- $500 ProTect Painters gift certificate
- A new recliner!
Our Facebook fans also receive regular updates on desgn ideas and color inspiration.
Painting cabinets can transform a kitchen, however the job requires the skills of a professional painter or an experienced DIYer for best results. Dan Schaeffer, owner of ProTect Painters of Central Austin and a leading painter in Austin, TX provided some insight on the difference between a professional job and a typical do-it-yourself approach to painting your cabinets.
“When you roll or brush cabinets you will never achieve as smooth and clean of a look as spraying,” says Dan. “That clean look also starts with professional prep work of masking, cleaning, caulking, sanding, and priming. You can’t just pull the cabinet off and paint, if you want a clean, professional final product.” Dan also added that “many homeowners don’t realize how much staging area is required to paint cabinets. You need adequate space to spray, plus room and separation between each finished piece for adequate drying.”
Learn more about the cabinet painting process before deciding whether or not to take this task on yourself.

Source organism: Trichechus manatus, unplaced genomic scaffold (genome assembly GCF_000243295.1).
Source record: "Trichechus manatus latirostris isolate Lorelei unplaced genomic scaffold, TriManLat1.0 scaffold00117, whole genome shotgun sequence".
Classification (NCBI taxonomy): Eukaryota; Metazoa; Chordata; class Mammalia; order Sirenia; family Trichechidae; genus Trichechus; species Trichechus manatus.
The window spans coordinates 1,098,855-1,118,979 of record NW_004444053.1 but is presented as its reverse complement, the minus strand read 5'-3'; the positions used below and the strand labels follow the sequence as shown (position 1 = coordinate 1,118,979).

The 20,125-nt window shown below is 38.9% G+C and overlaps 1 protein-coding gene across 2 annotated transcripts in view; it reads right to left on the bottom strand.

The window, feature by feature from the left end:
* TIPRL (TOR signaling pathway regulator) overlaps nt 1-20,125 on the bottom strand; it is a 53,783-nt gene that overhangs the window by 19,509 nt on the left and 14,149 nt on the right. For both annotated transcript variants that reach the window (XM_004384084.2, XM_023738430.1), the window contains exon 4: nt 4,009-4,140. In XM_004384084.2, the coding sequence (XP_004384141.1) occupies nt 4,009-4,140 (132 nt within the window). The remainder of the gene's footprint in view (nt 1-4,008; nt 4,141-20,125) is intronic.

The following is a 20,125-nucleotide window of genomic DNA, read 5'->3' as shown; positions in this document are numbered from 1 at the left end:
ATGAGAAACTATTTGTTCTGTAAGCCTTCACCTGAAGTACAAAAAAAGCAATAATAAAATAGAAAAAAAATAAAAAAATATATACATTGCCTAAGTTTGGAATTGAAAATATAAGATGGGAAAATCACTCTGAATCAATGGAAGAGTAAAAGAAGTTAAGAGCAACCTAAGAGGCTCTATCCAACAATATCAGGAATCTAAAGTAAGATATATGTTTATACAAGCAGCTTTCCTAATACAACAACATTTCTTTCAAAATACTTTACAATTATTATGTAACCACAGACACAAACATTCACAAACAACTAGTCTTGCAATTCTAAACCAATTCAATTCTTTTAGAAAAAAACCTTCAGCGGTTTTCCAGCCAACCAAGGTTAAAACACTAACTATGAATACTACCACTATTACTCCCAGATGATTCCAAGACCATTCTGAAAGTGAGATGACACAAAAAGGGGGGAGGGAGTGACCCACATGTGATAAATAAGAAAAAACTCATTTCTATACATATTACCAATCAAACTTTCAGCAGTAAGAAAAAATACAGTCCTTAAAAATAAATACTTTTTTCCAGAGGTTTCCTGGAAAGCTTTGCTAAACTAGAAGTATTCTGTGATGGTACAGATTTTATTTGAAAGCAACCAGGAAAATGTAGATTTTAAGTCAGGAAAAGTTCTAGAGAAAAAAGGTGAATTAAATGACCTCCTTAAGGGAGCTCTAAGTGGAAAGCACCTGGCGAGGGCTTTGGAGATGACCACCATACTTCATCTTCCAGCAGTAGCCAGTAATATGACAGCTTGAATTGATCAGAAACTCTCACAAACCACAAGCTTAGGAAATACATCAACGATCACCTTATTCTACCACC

Step 1: Purchase tools and supplies
- Putty knife
- Paint application supplies such as brushes or sprayer
- Painter’s tape
- Painter’s tarp and/or rosin paper
- No-rinse TSP or other degreaser
- Wood putty
- Sandpaper (100-grit and 220-grit)
- Tack cloths
- Cup hooks
- Sandable primer
- Cabinetry paint
- Drill (if needed)
You also will need a large open area for painting and drying.
Step 2: Label and remove each cabinet door and drawer front
Apply a piece of painter’s tape to the inside of each door and cabinet. Do the same for the adjacent frame. Number each removable piece and adjacent frame with the same number. This will help you keep track of which piece goes where when it comes time to put the cabinets back together. Remove all hardware and place in plastic bags, each one labeled with the corresponding number of the piece and frame; skip this step if installing new hardware.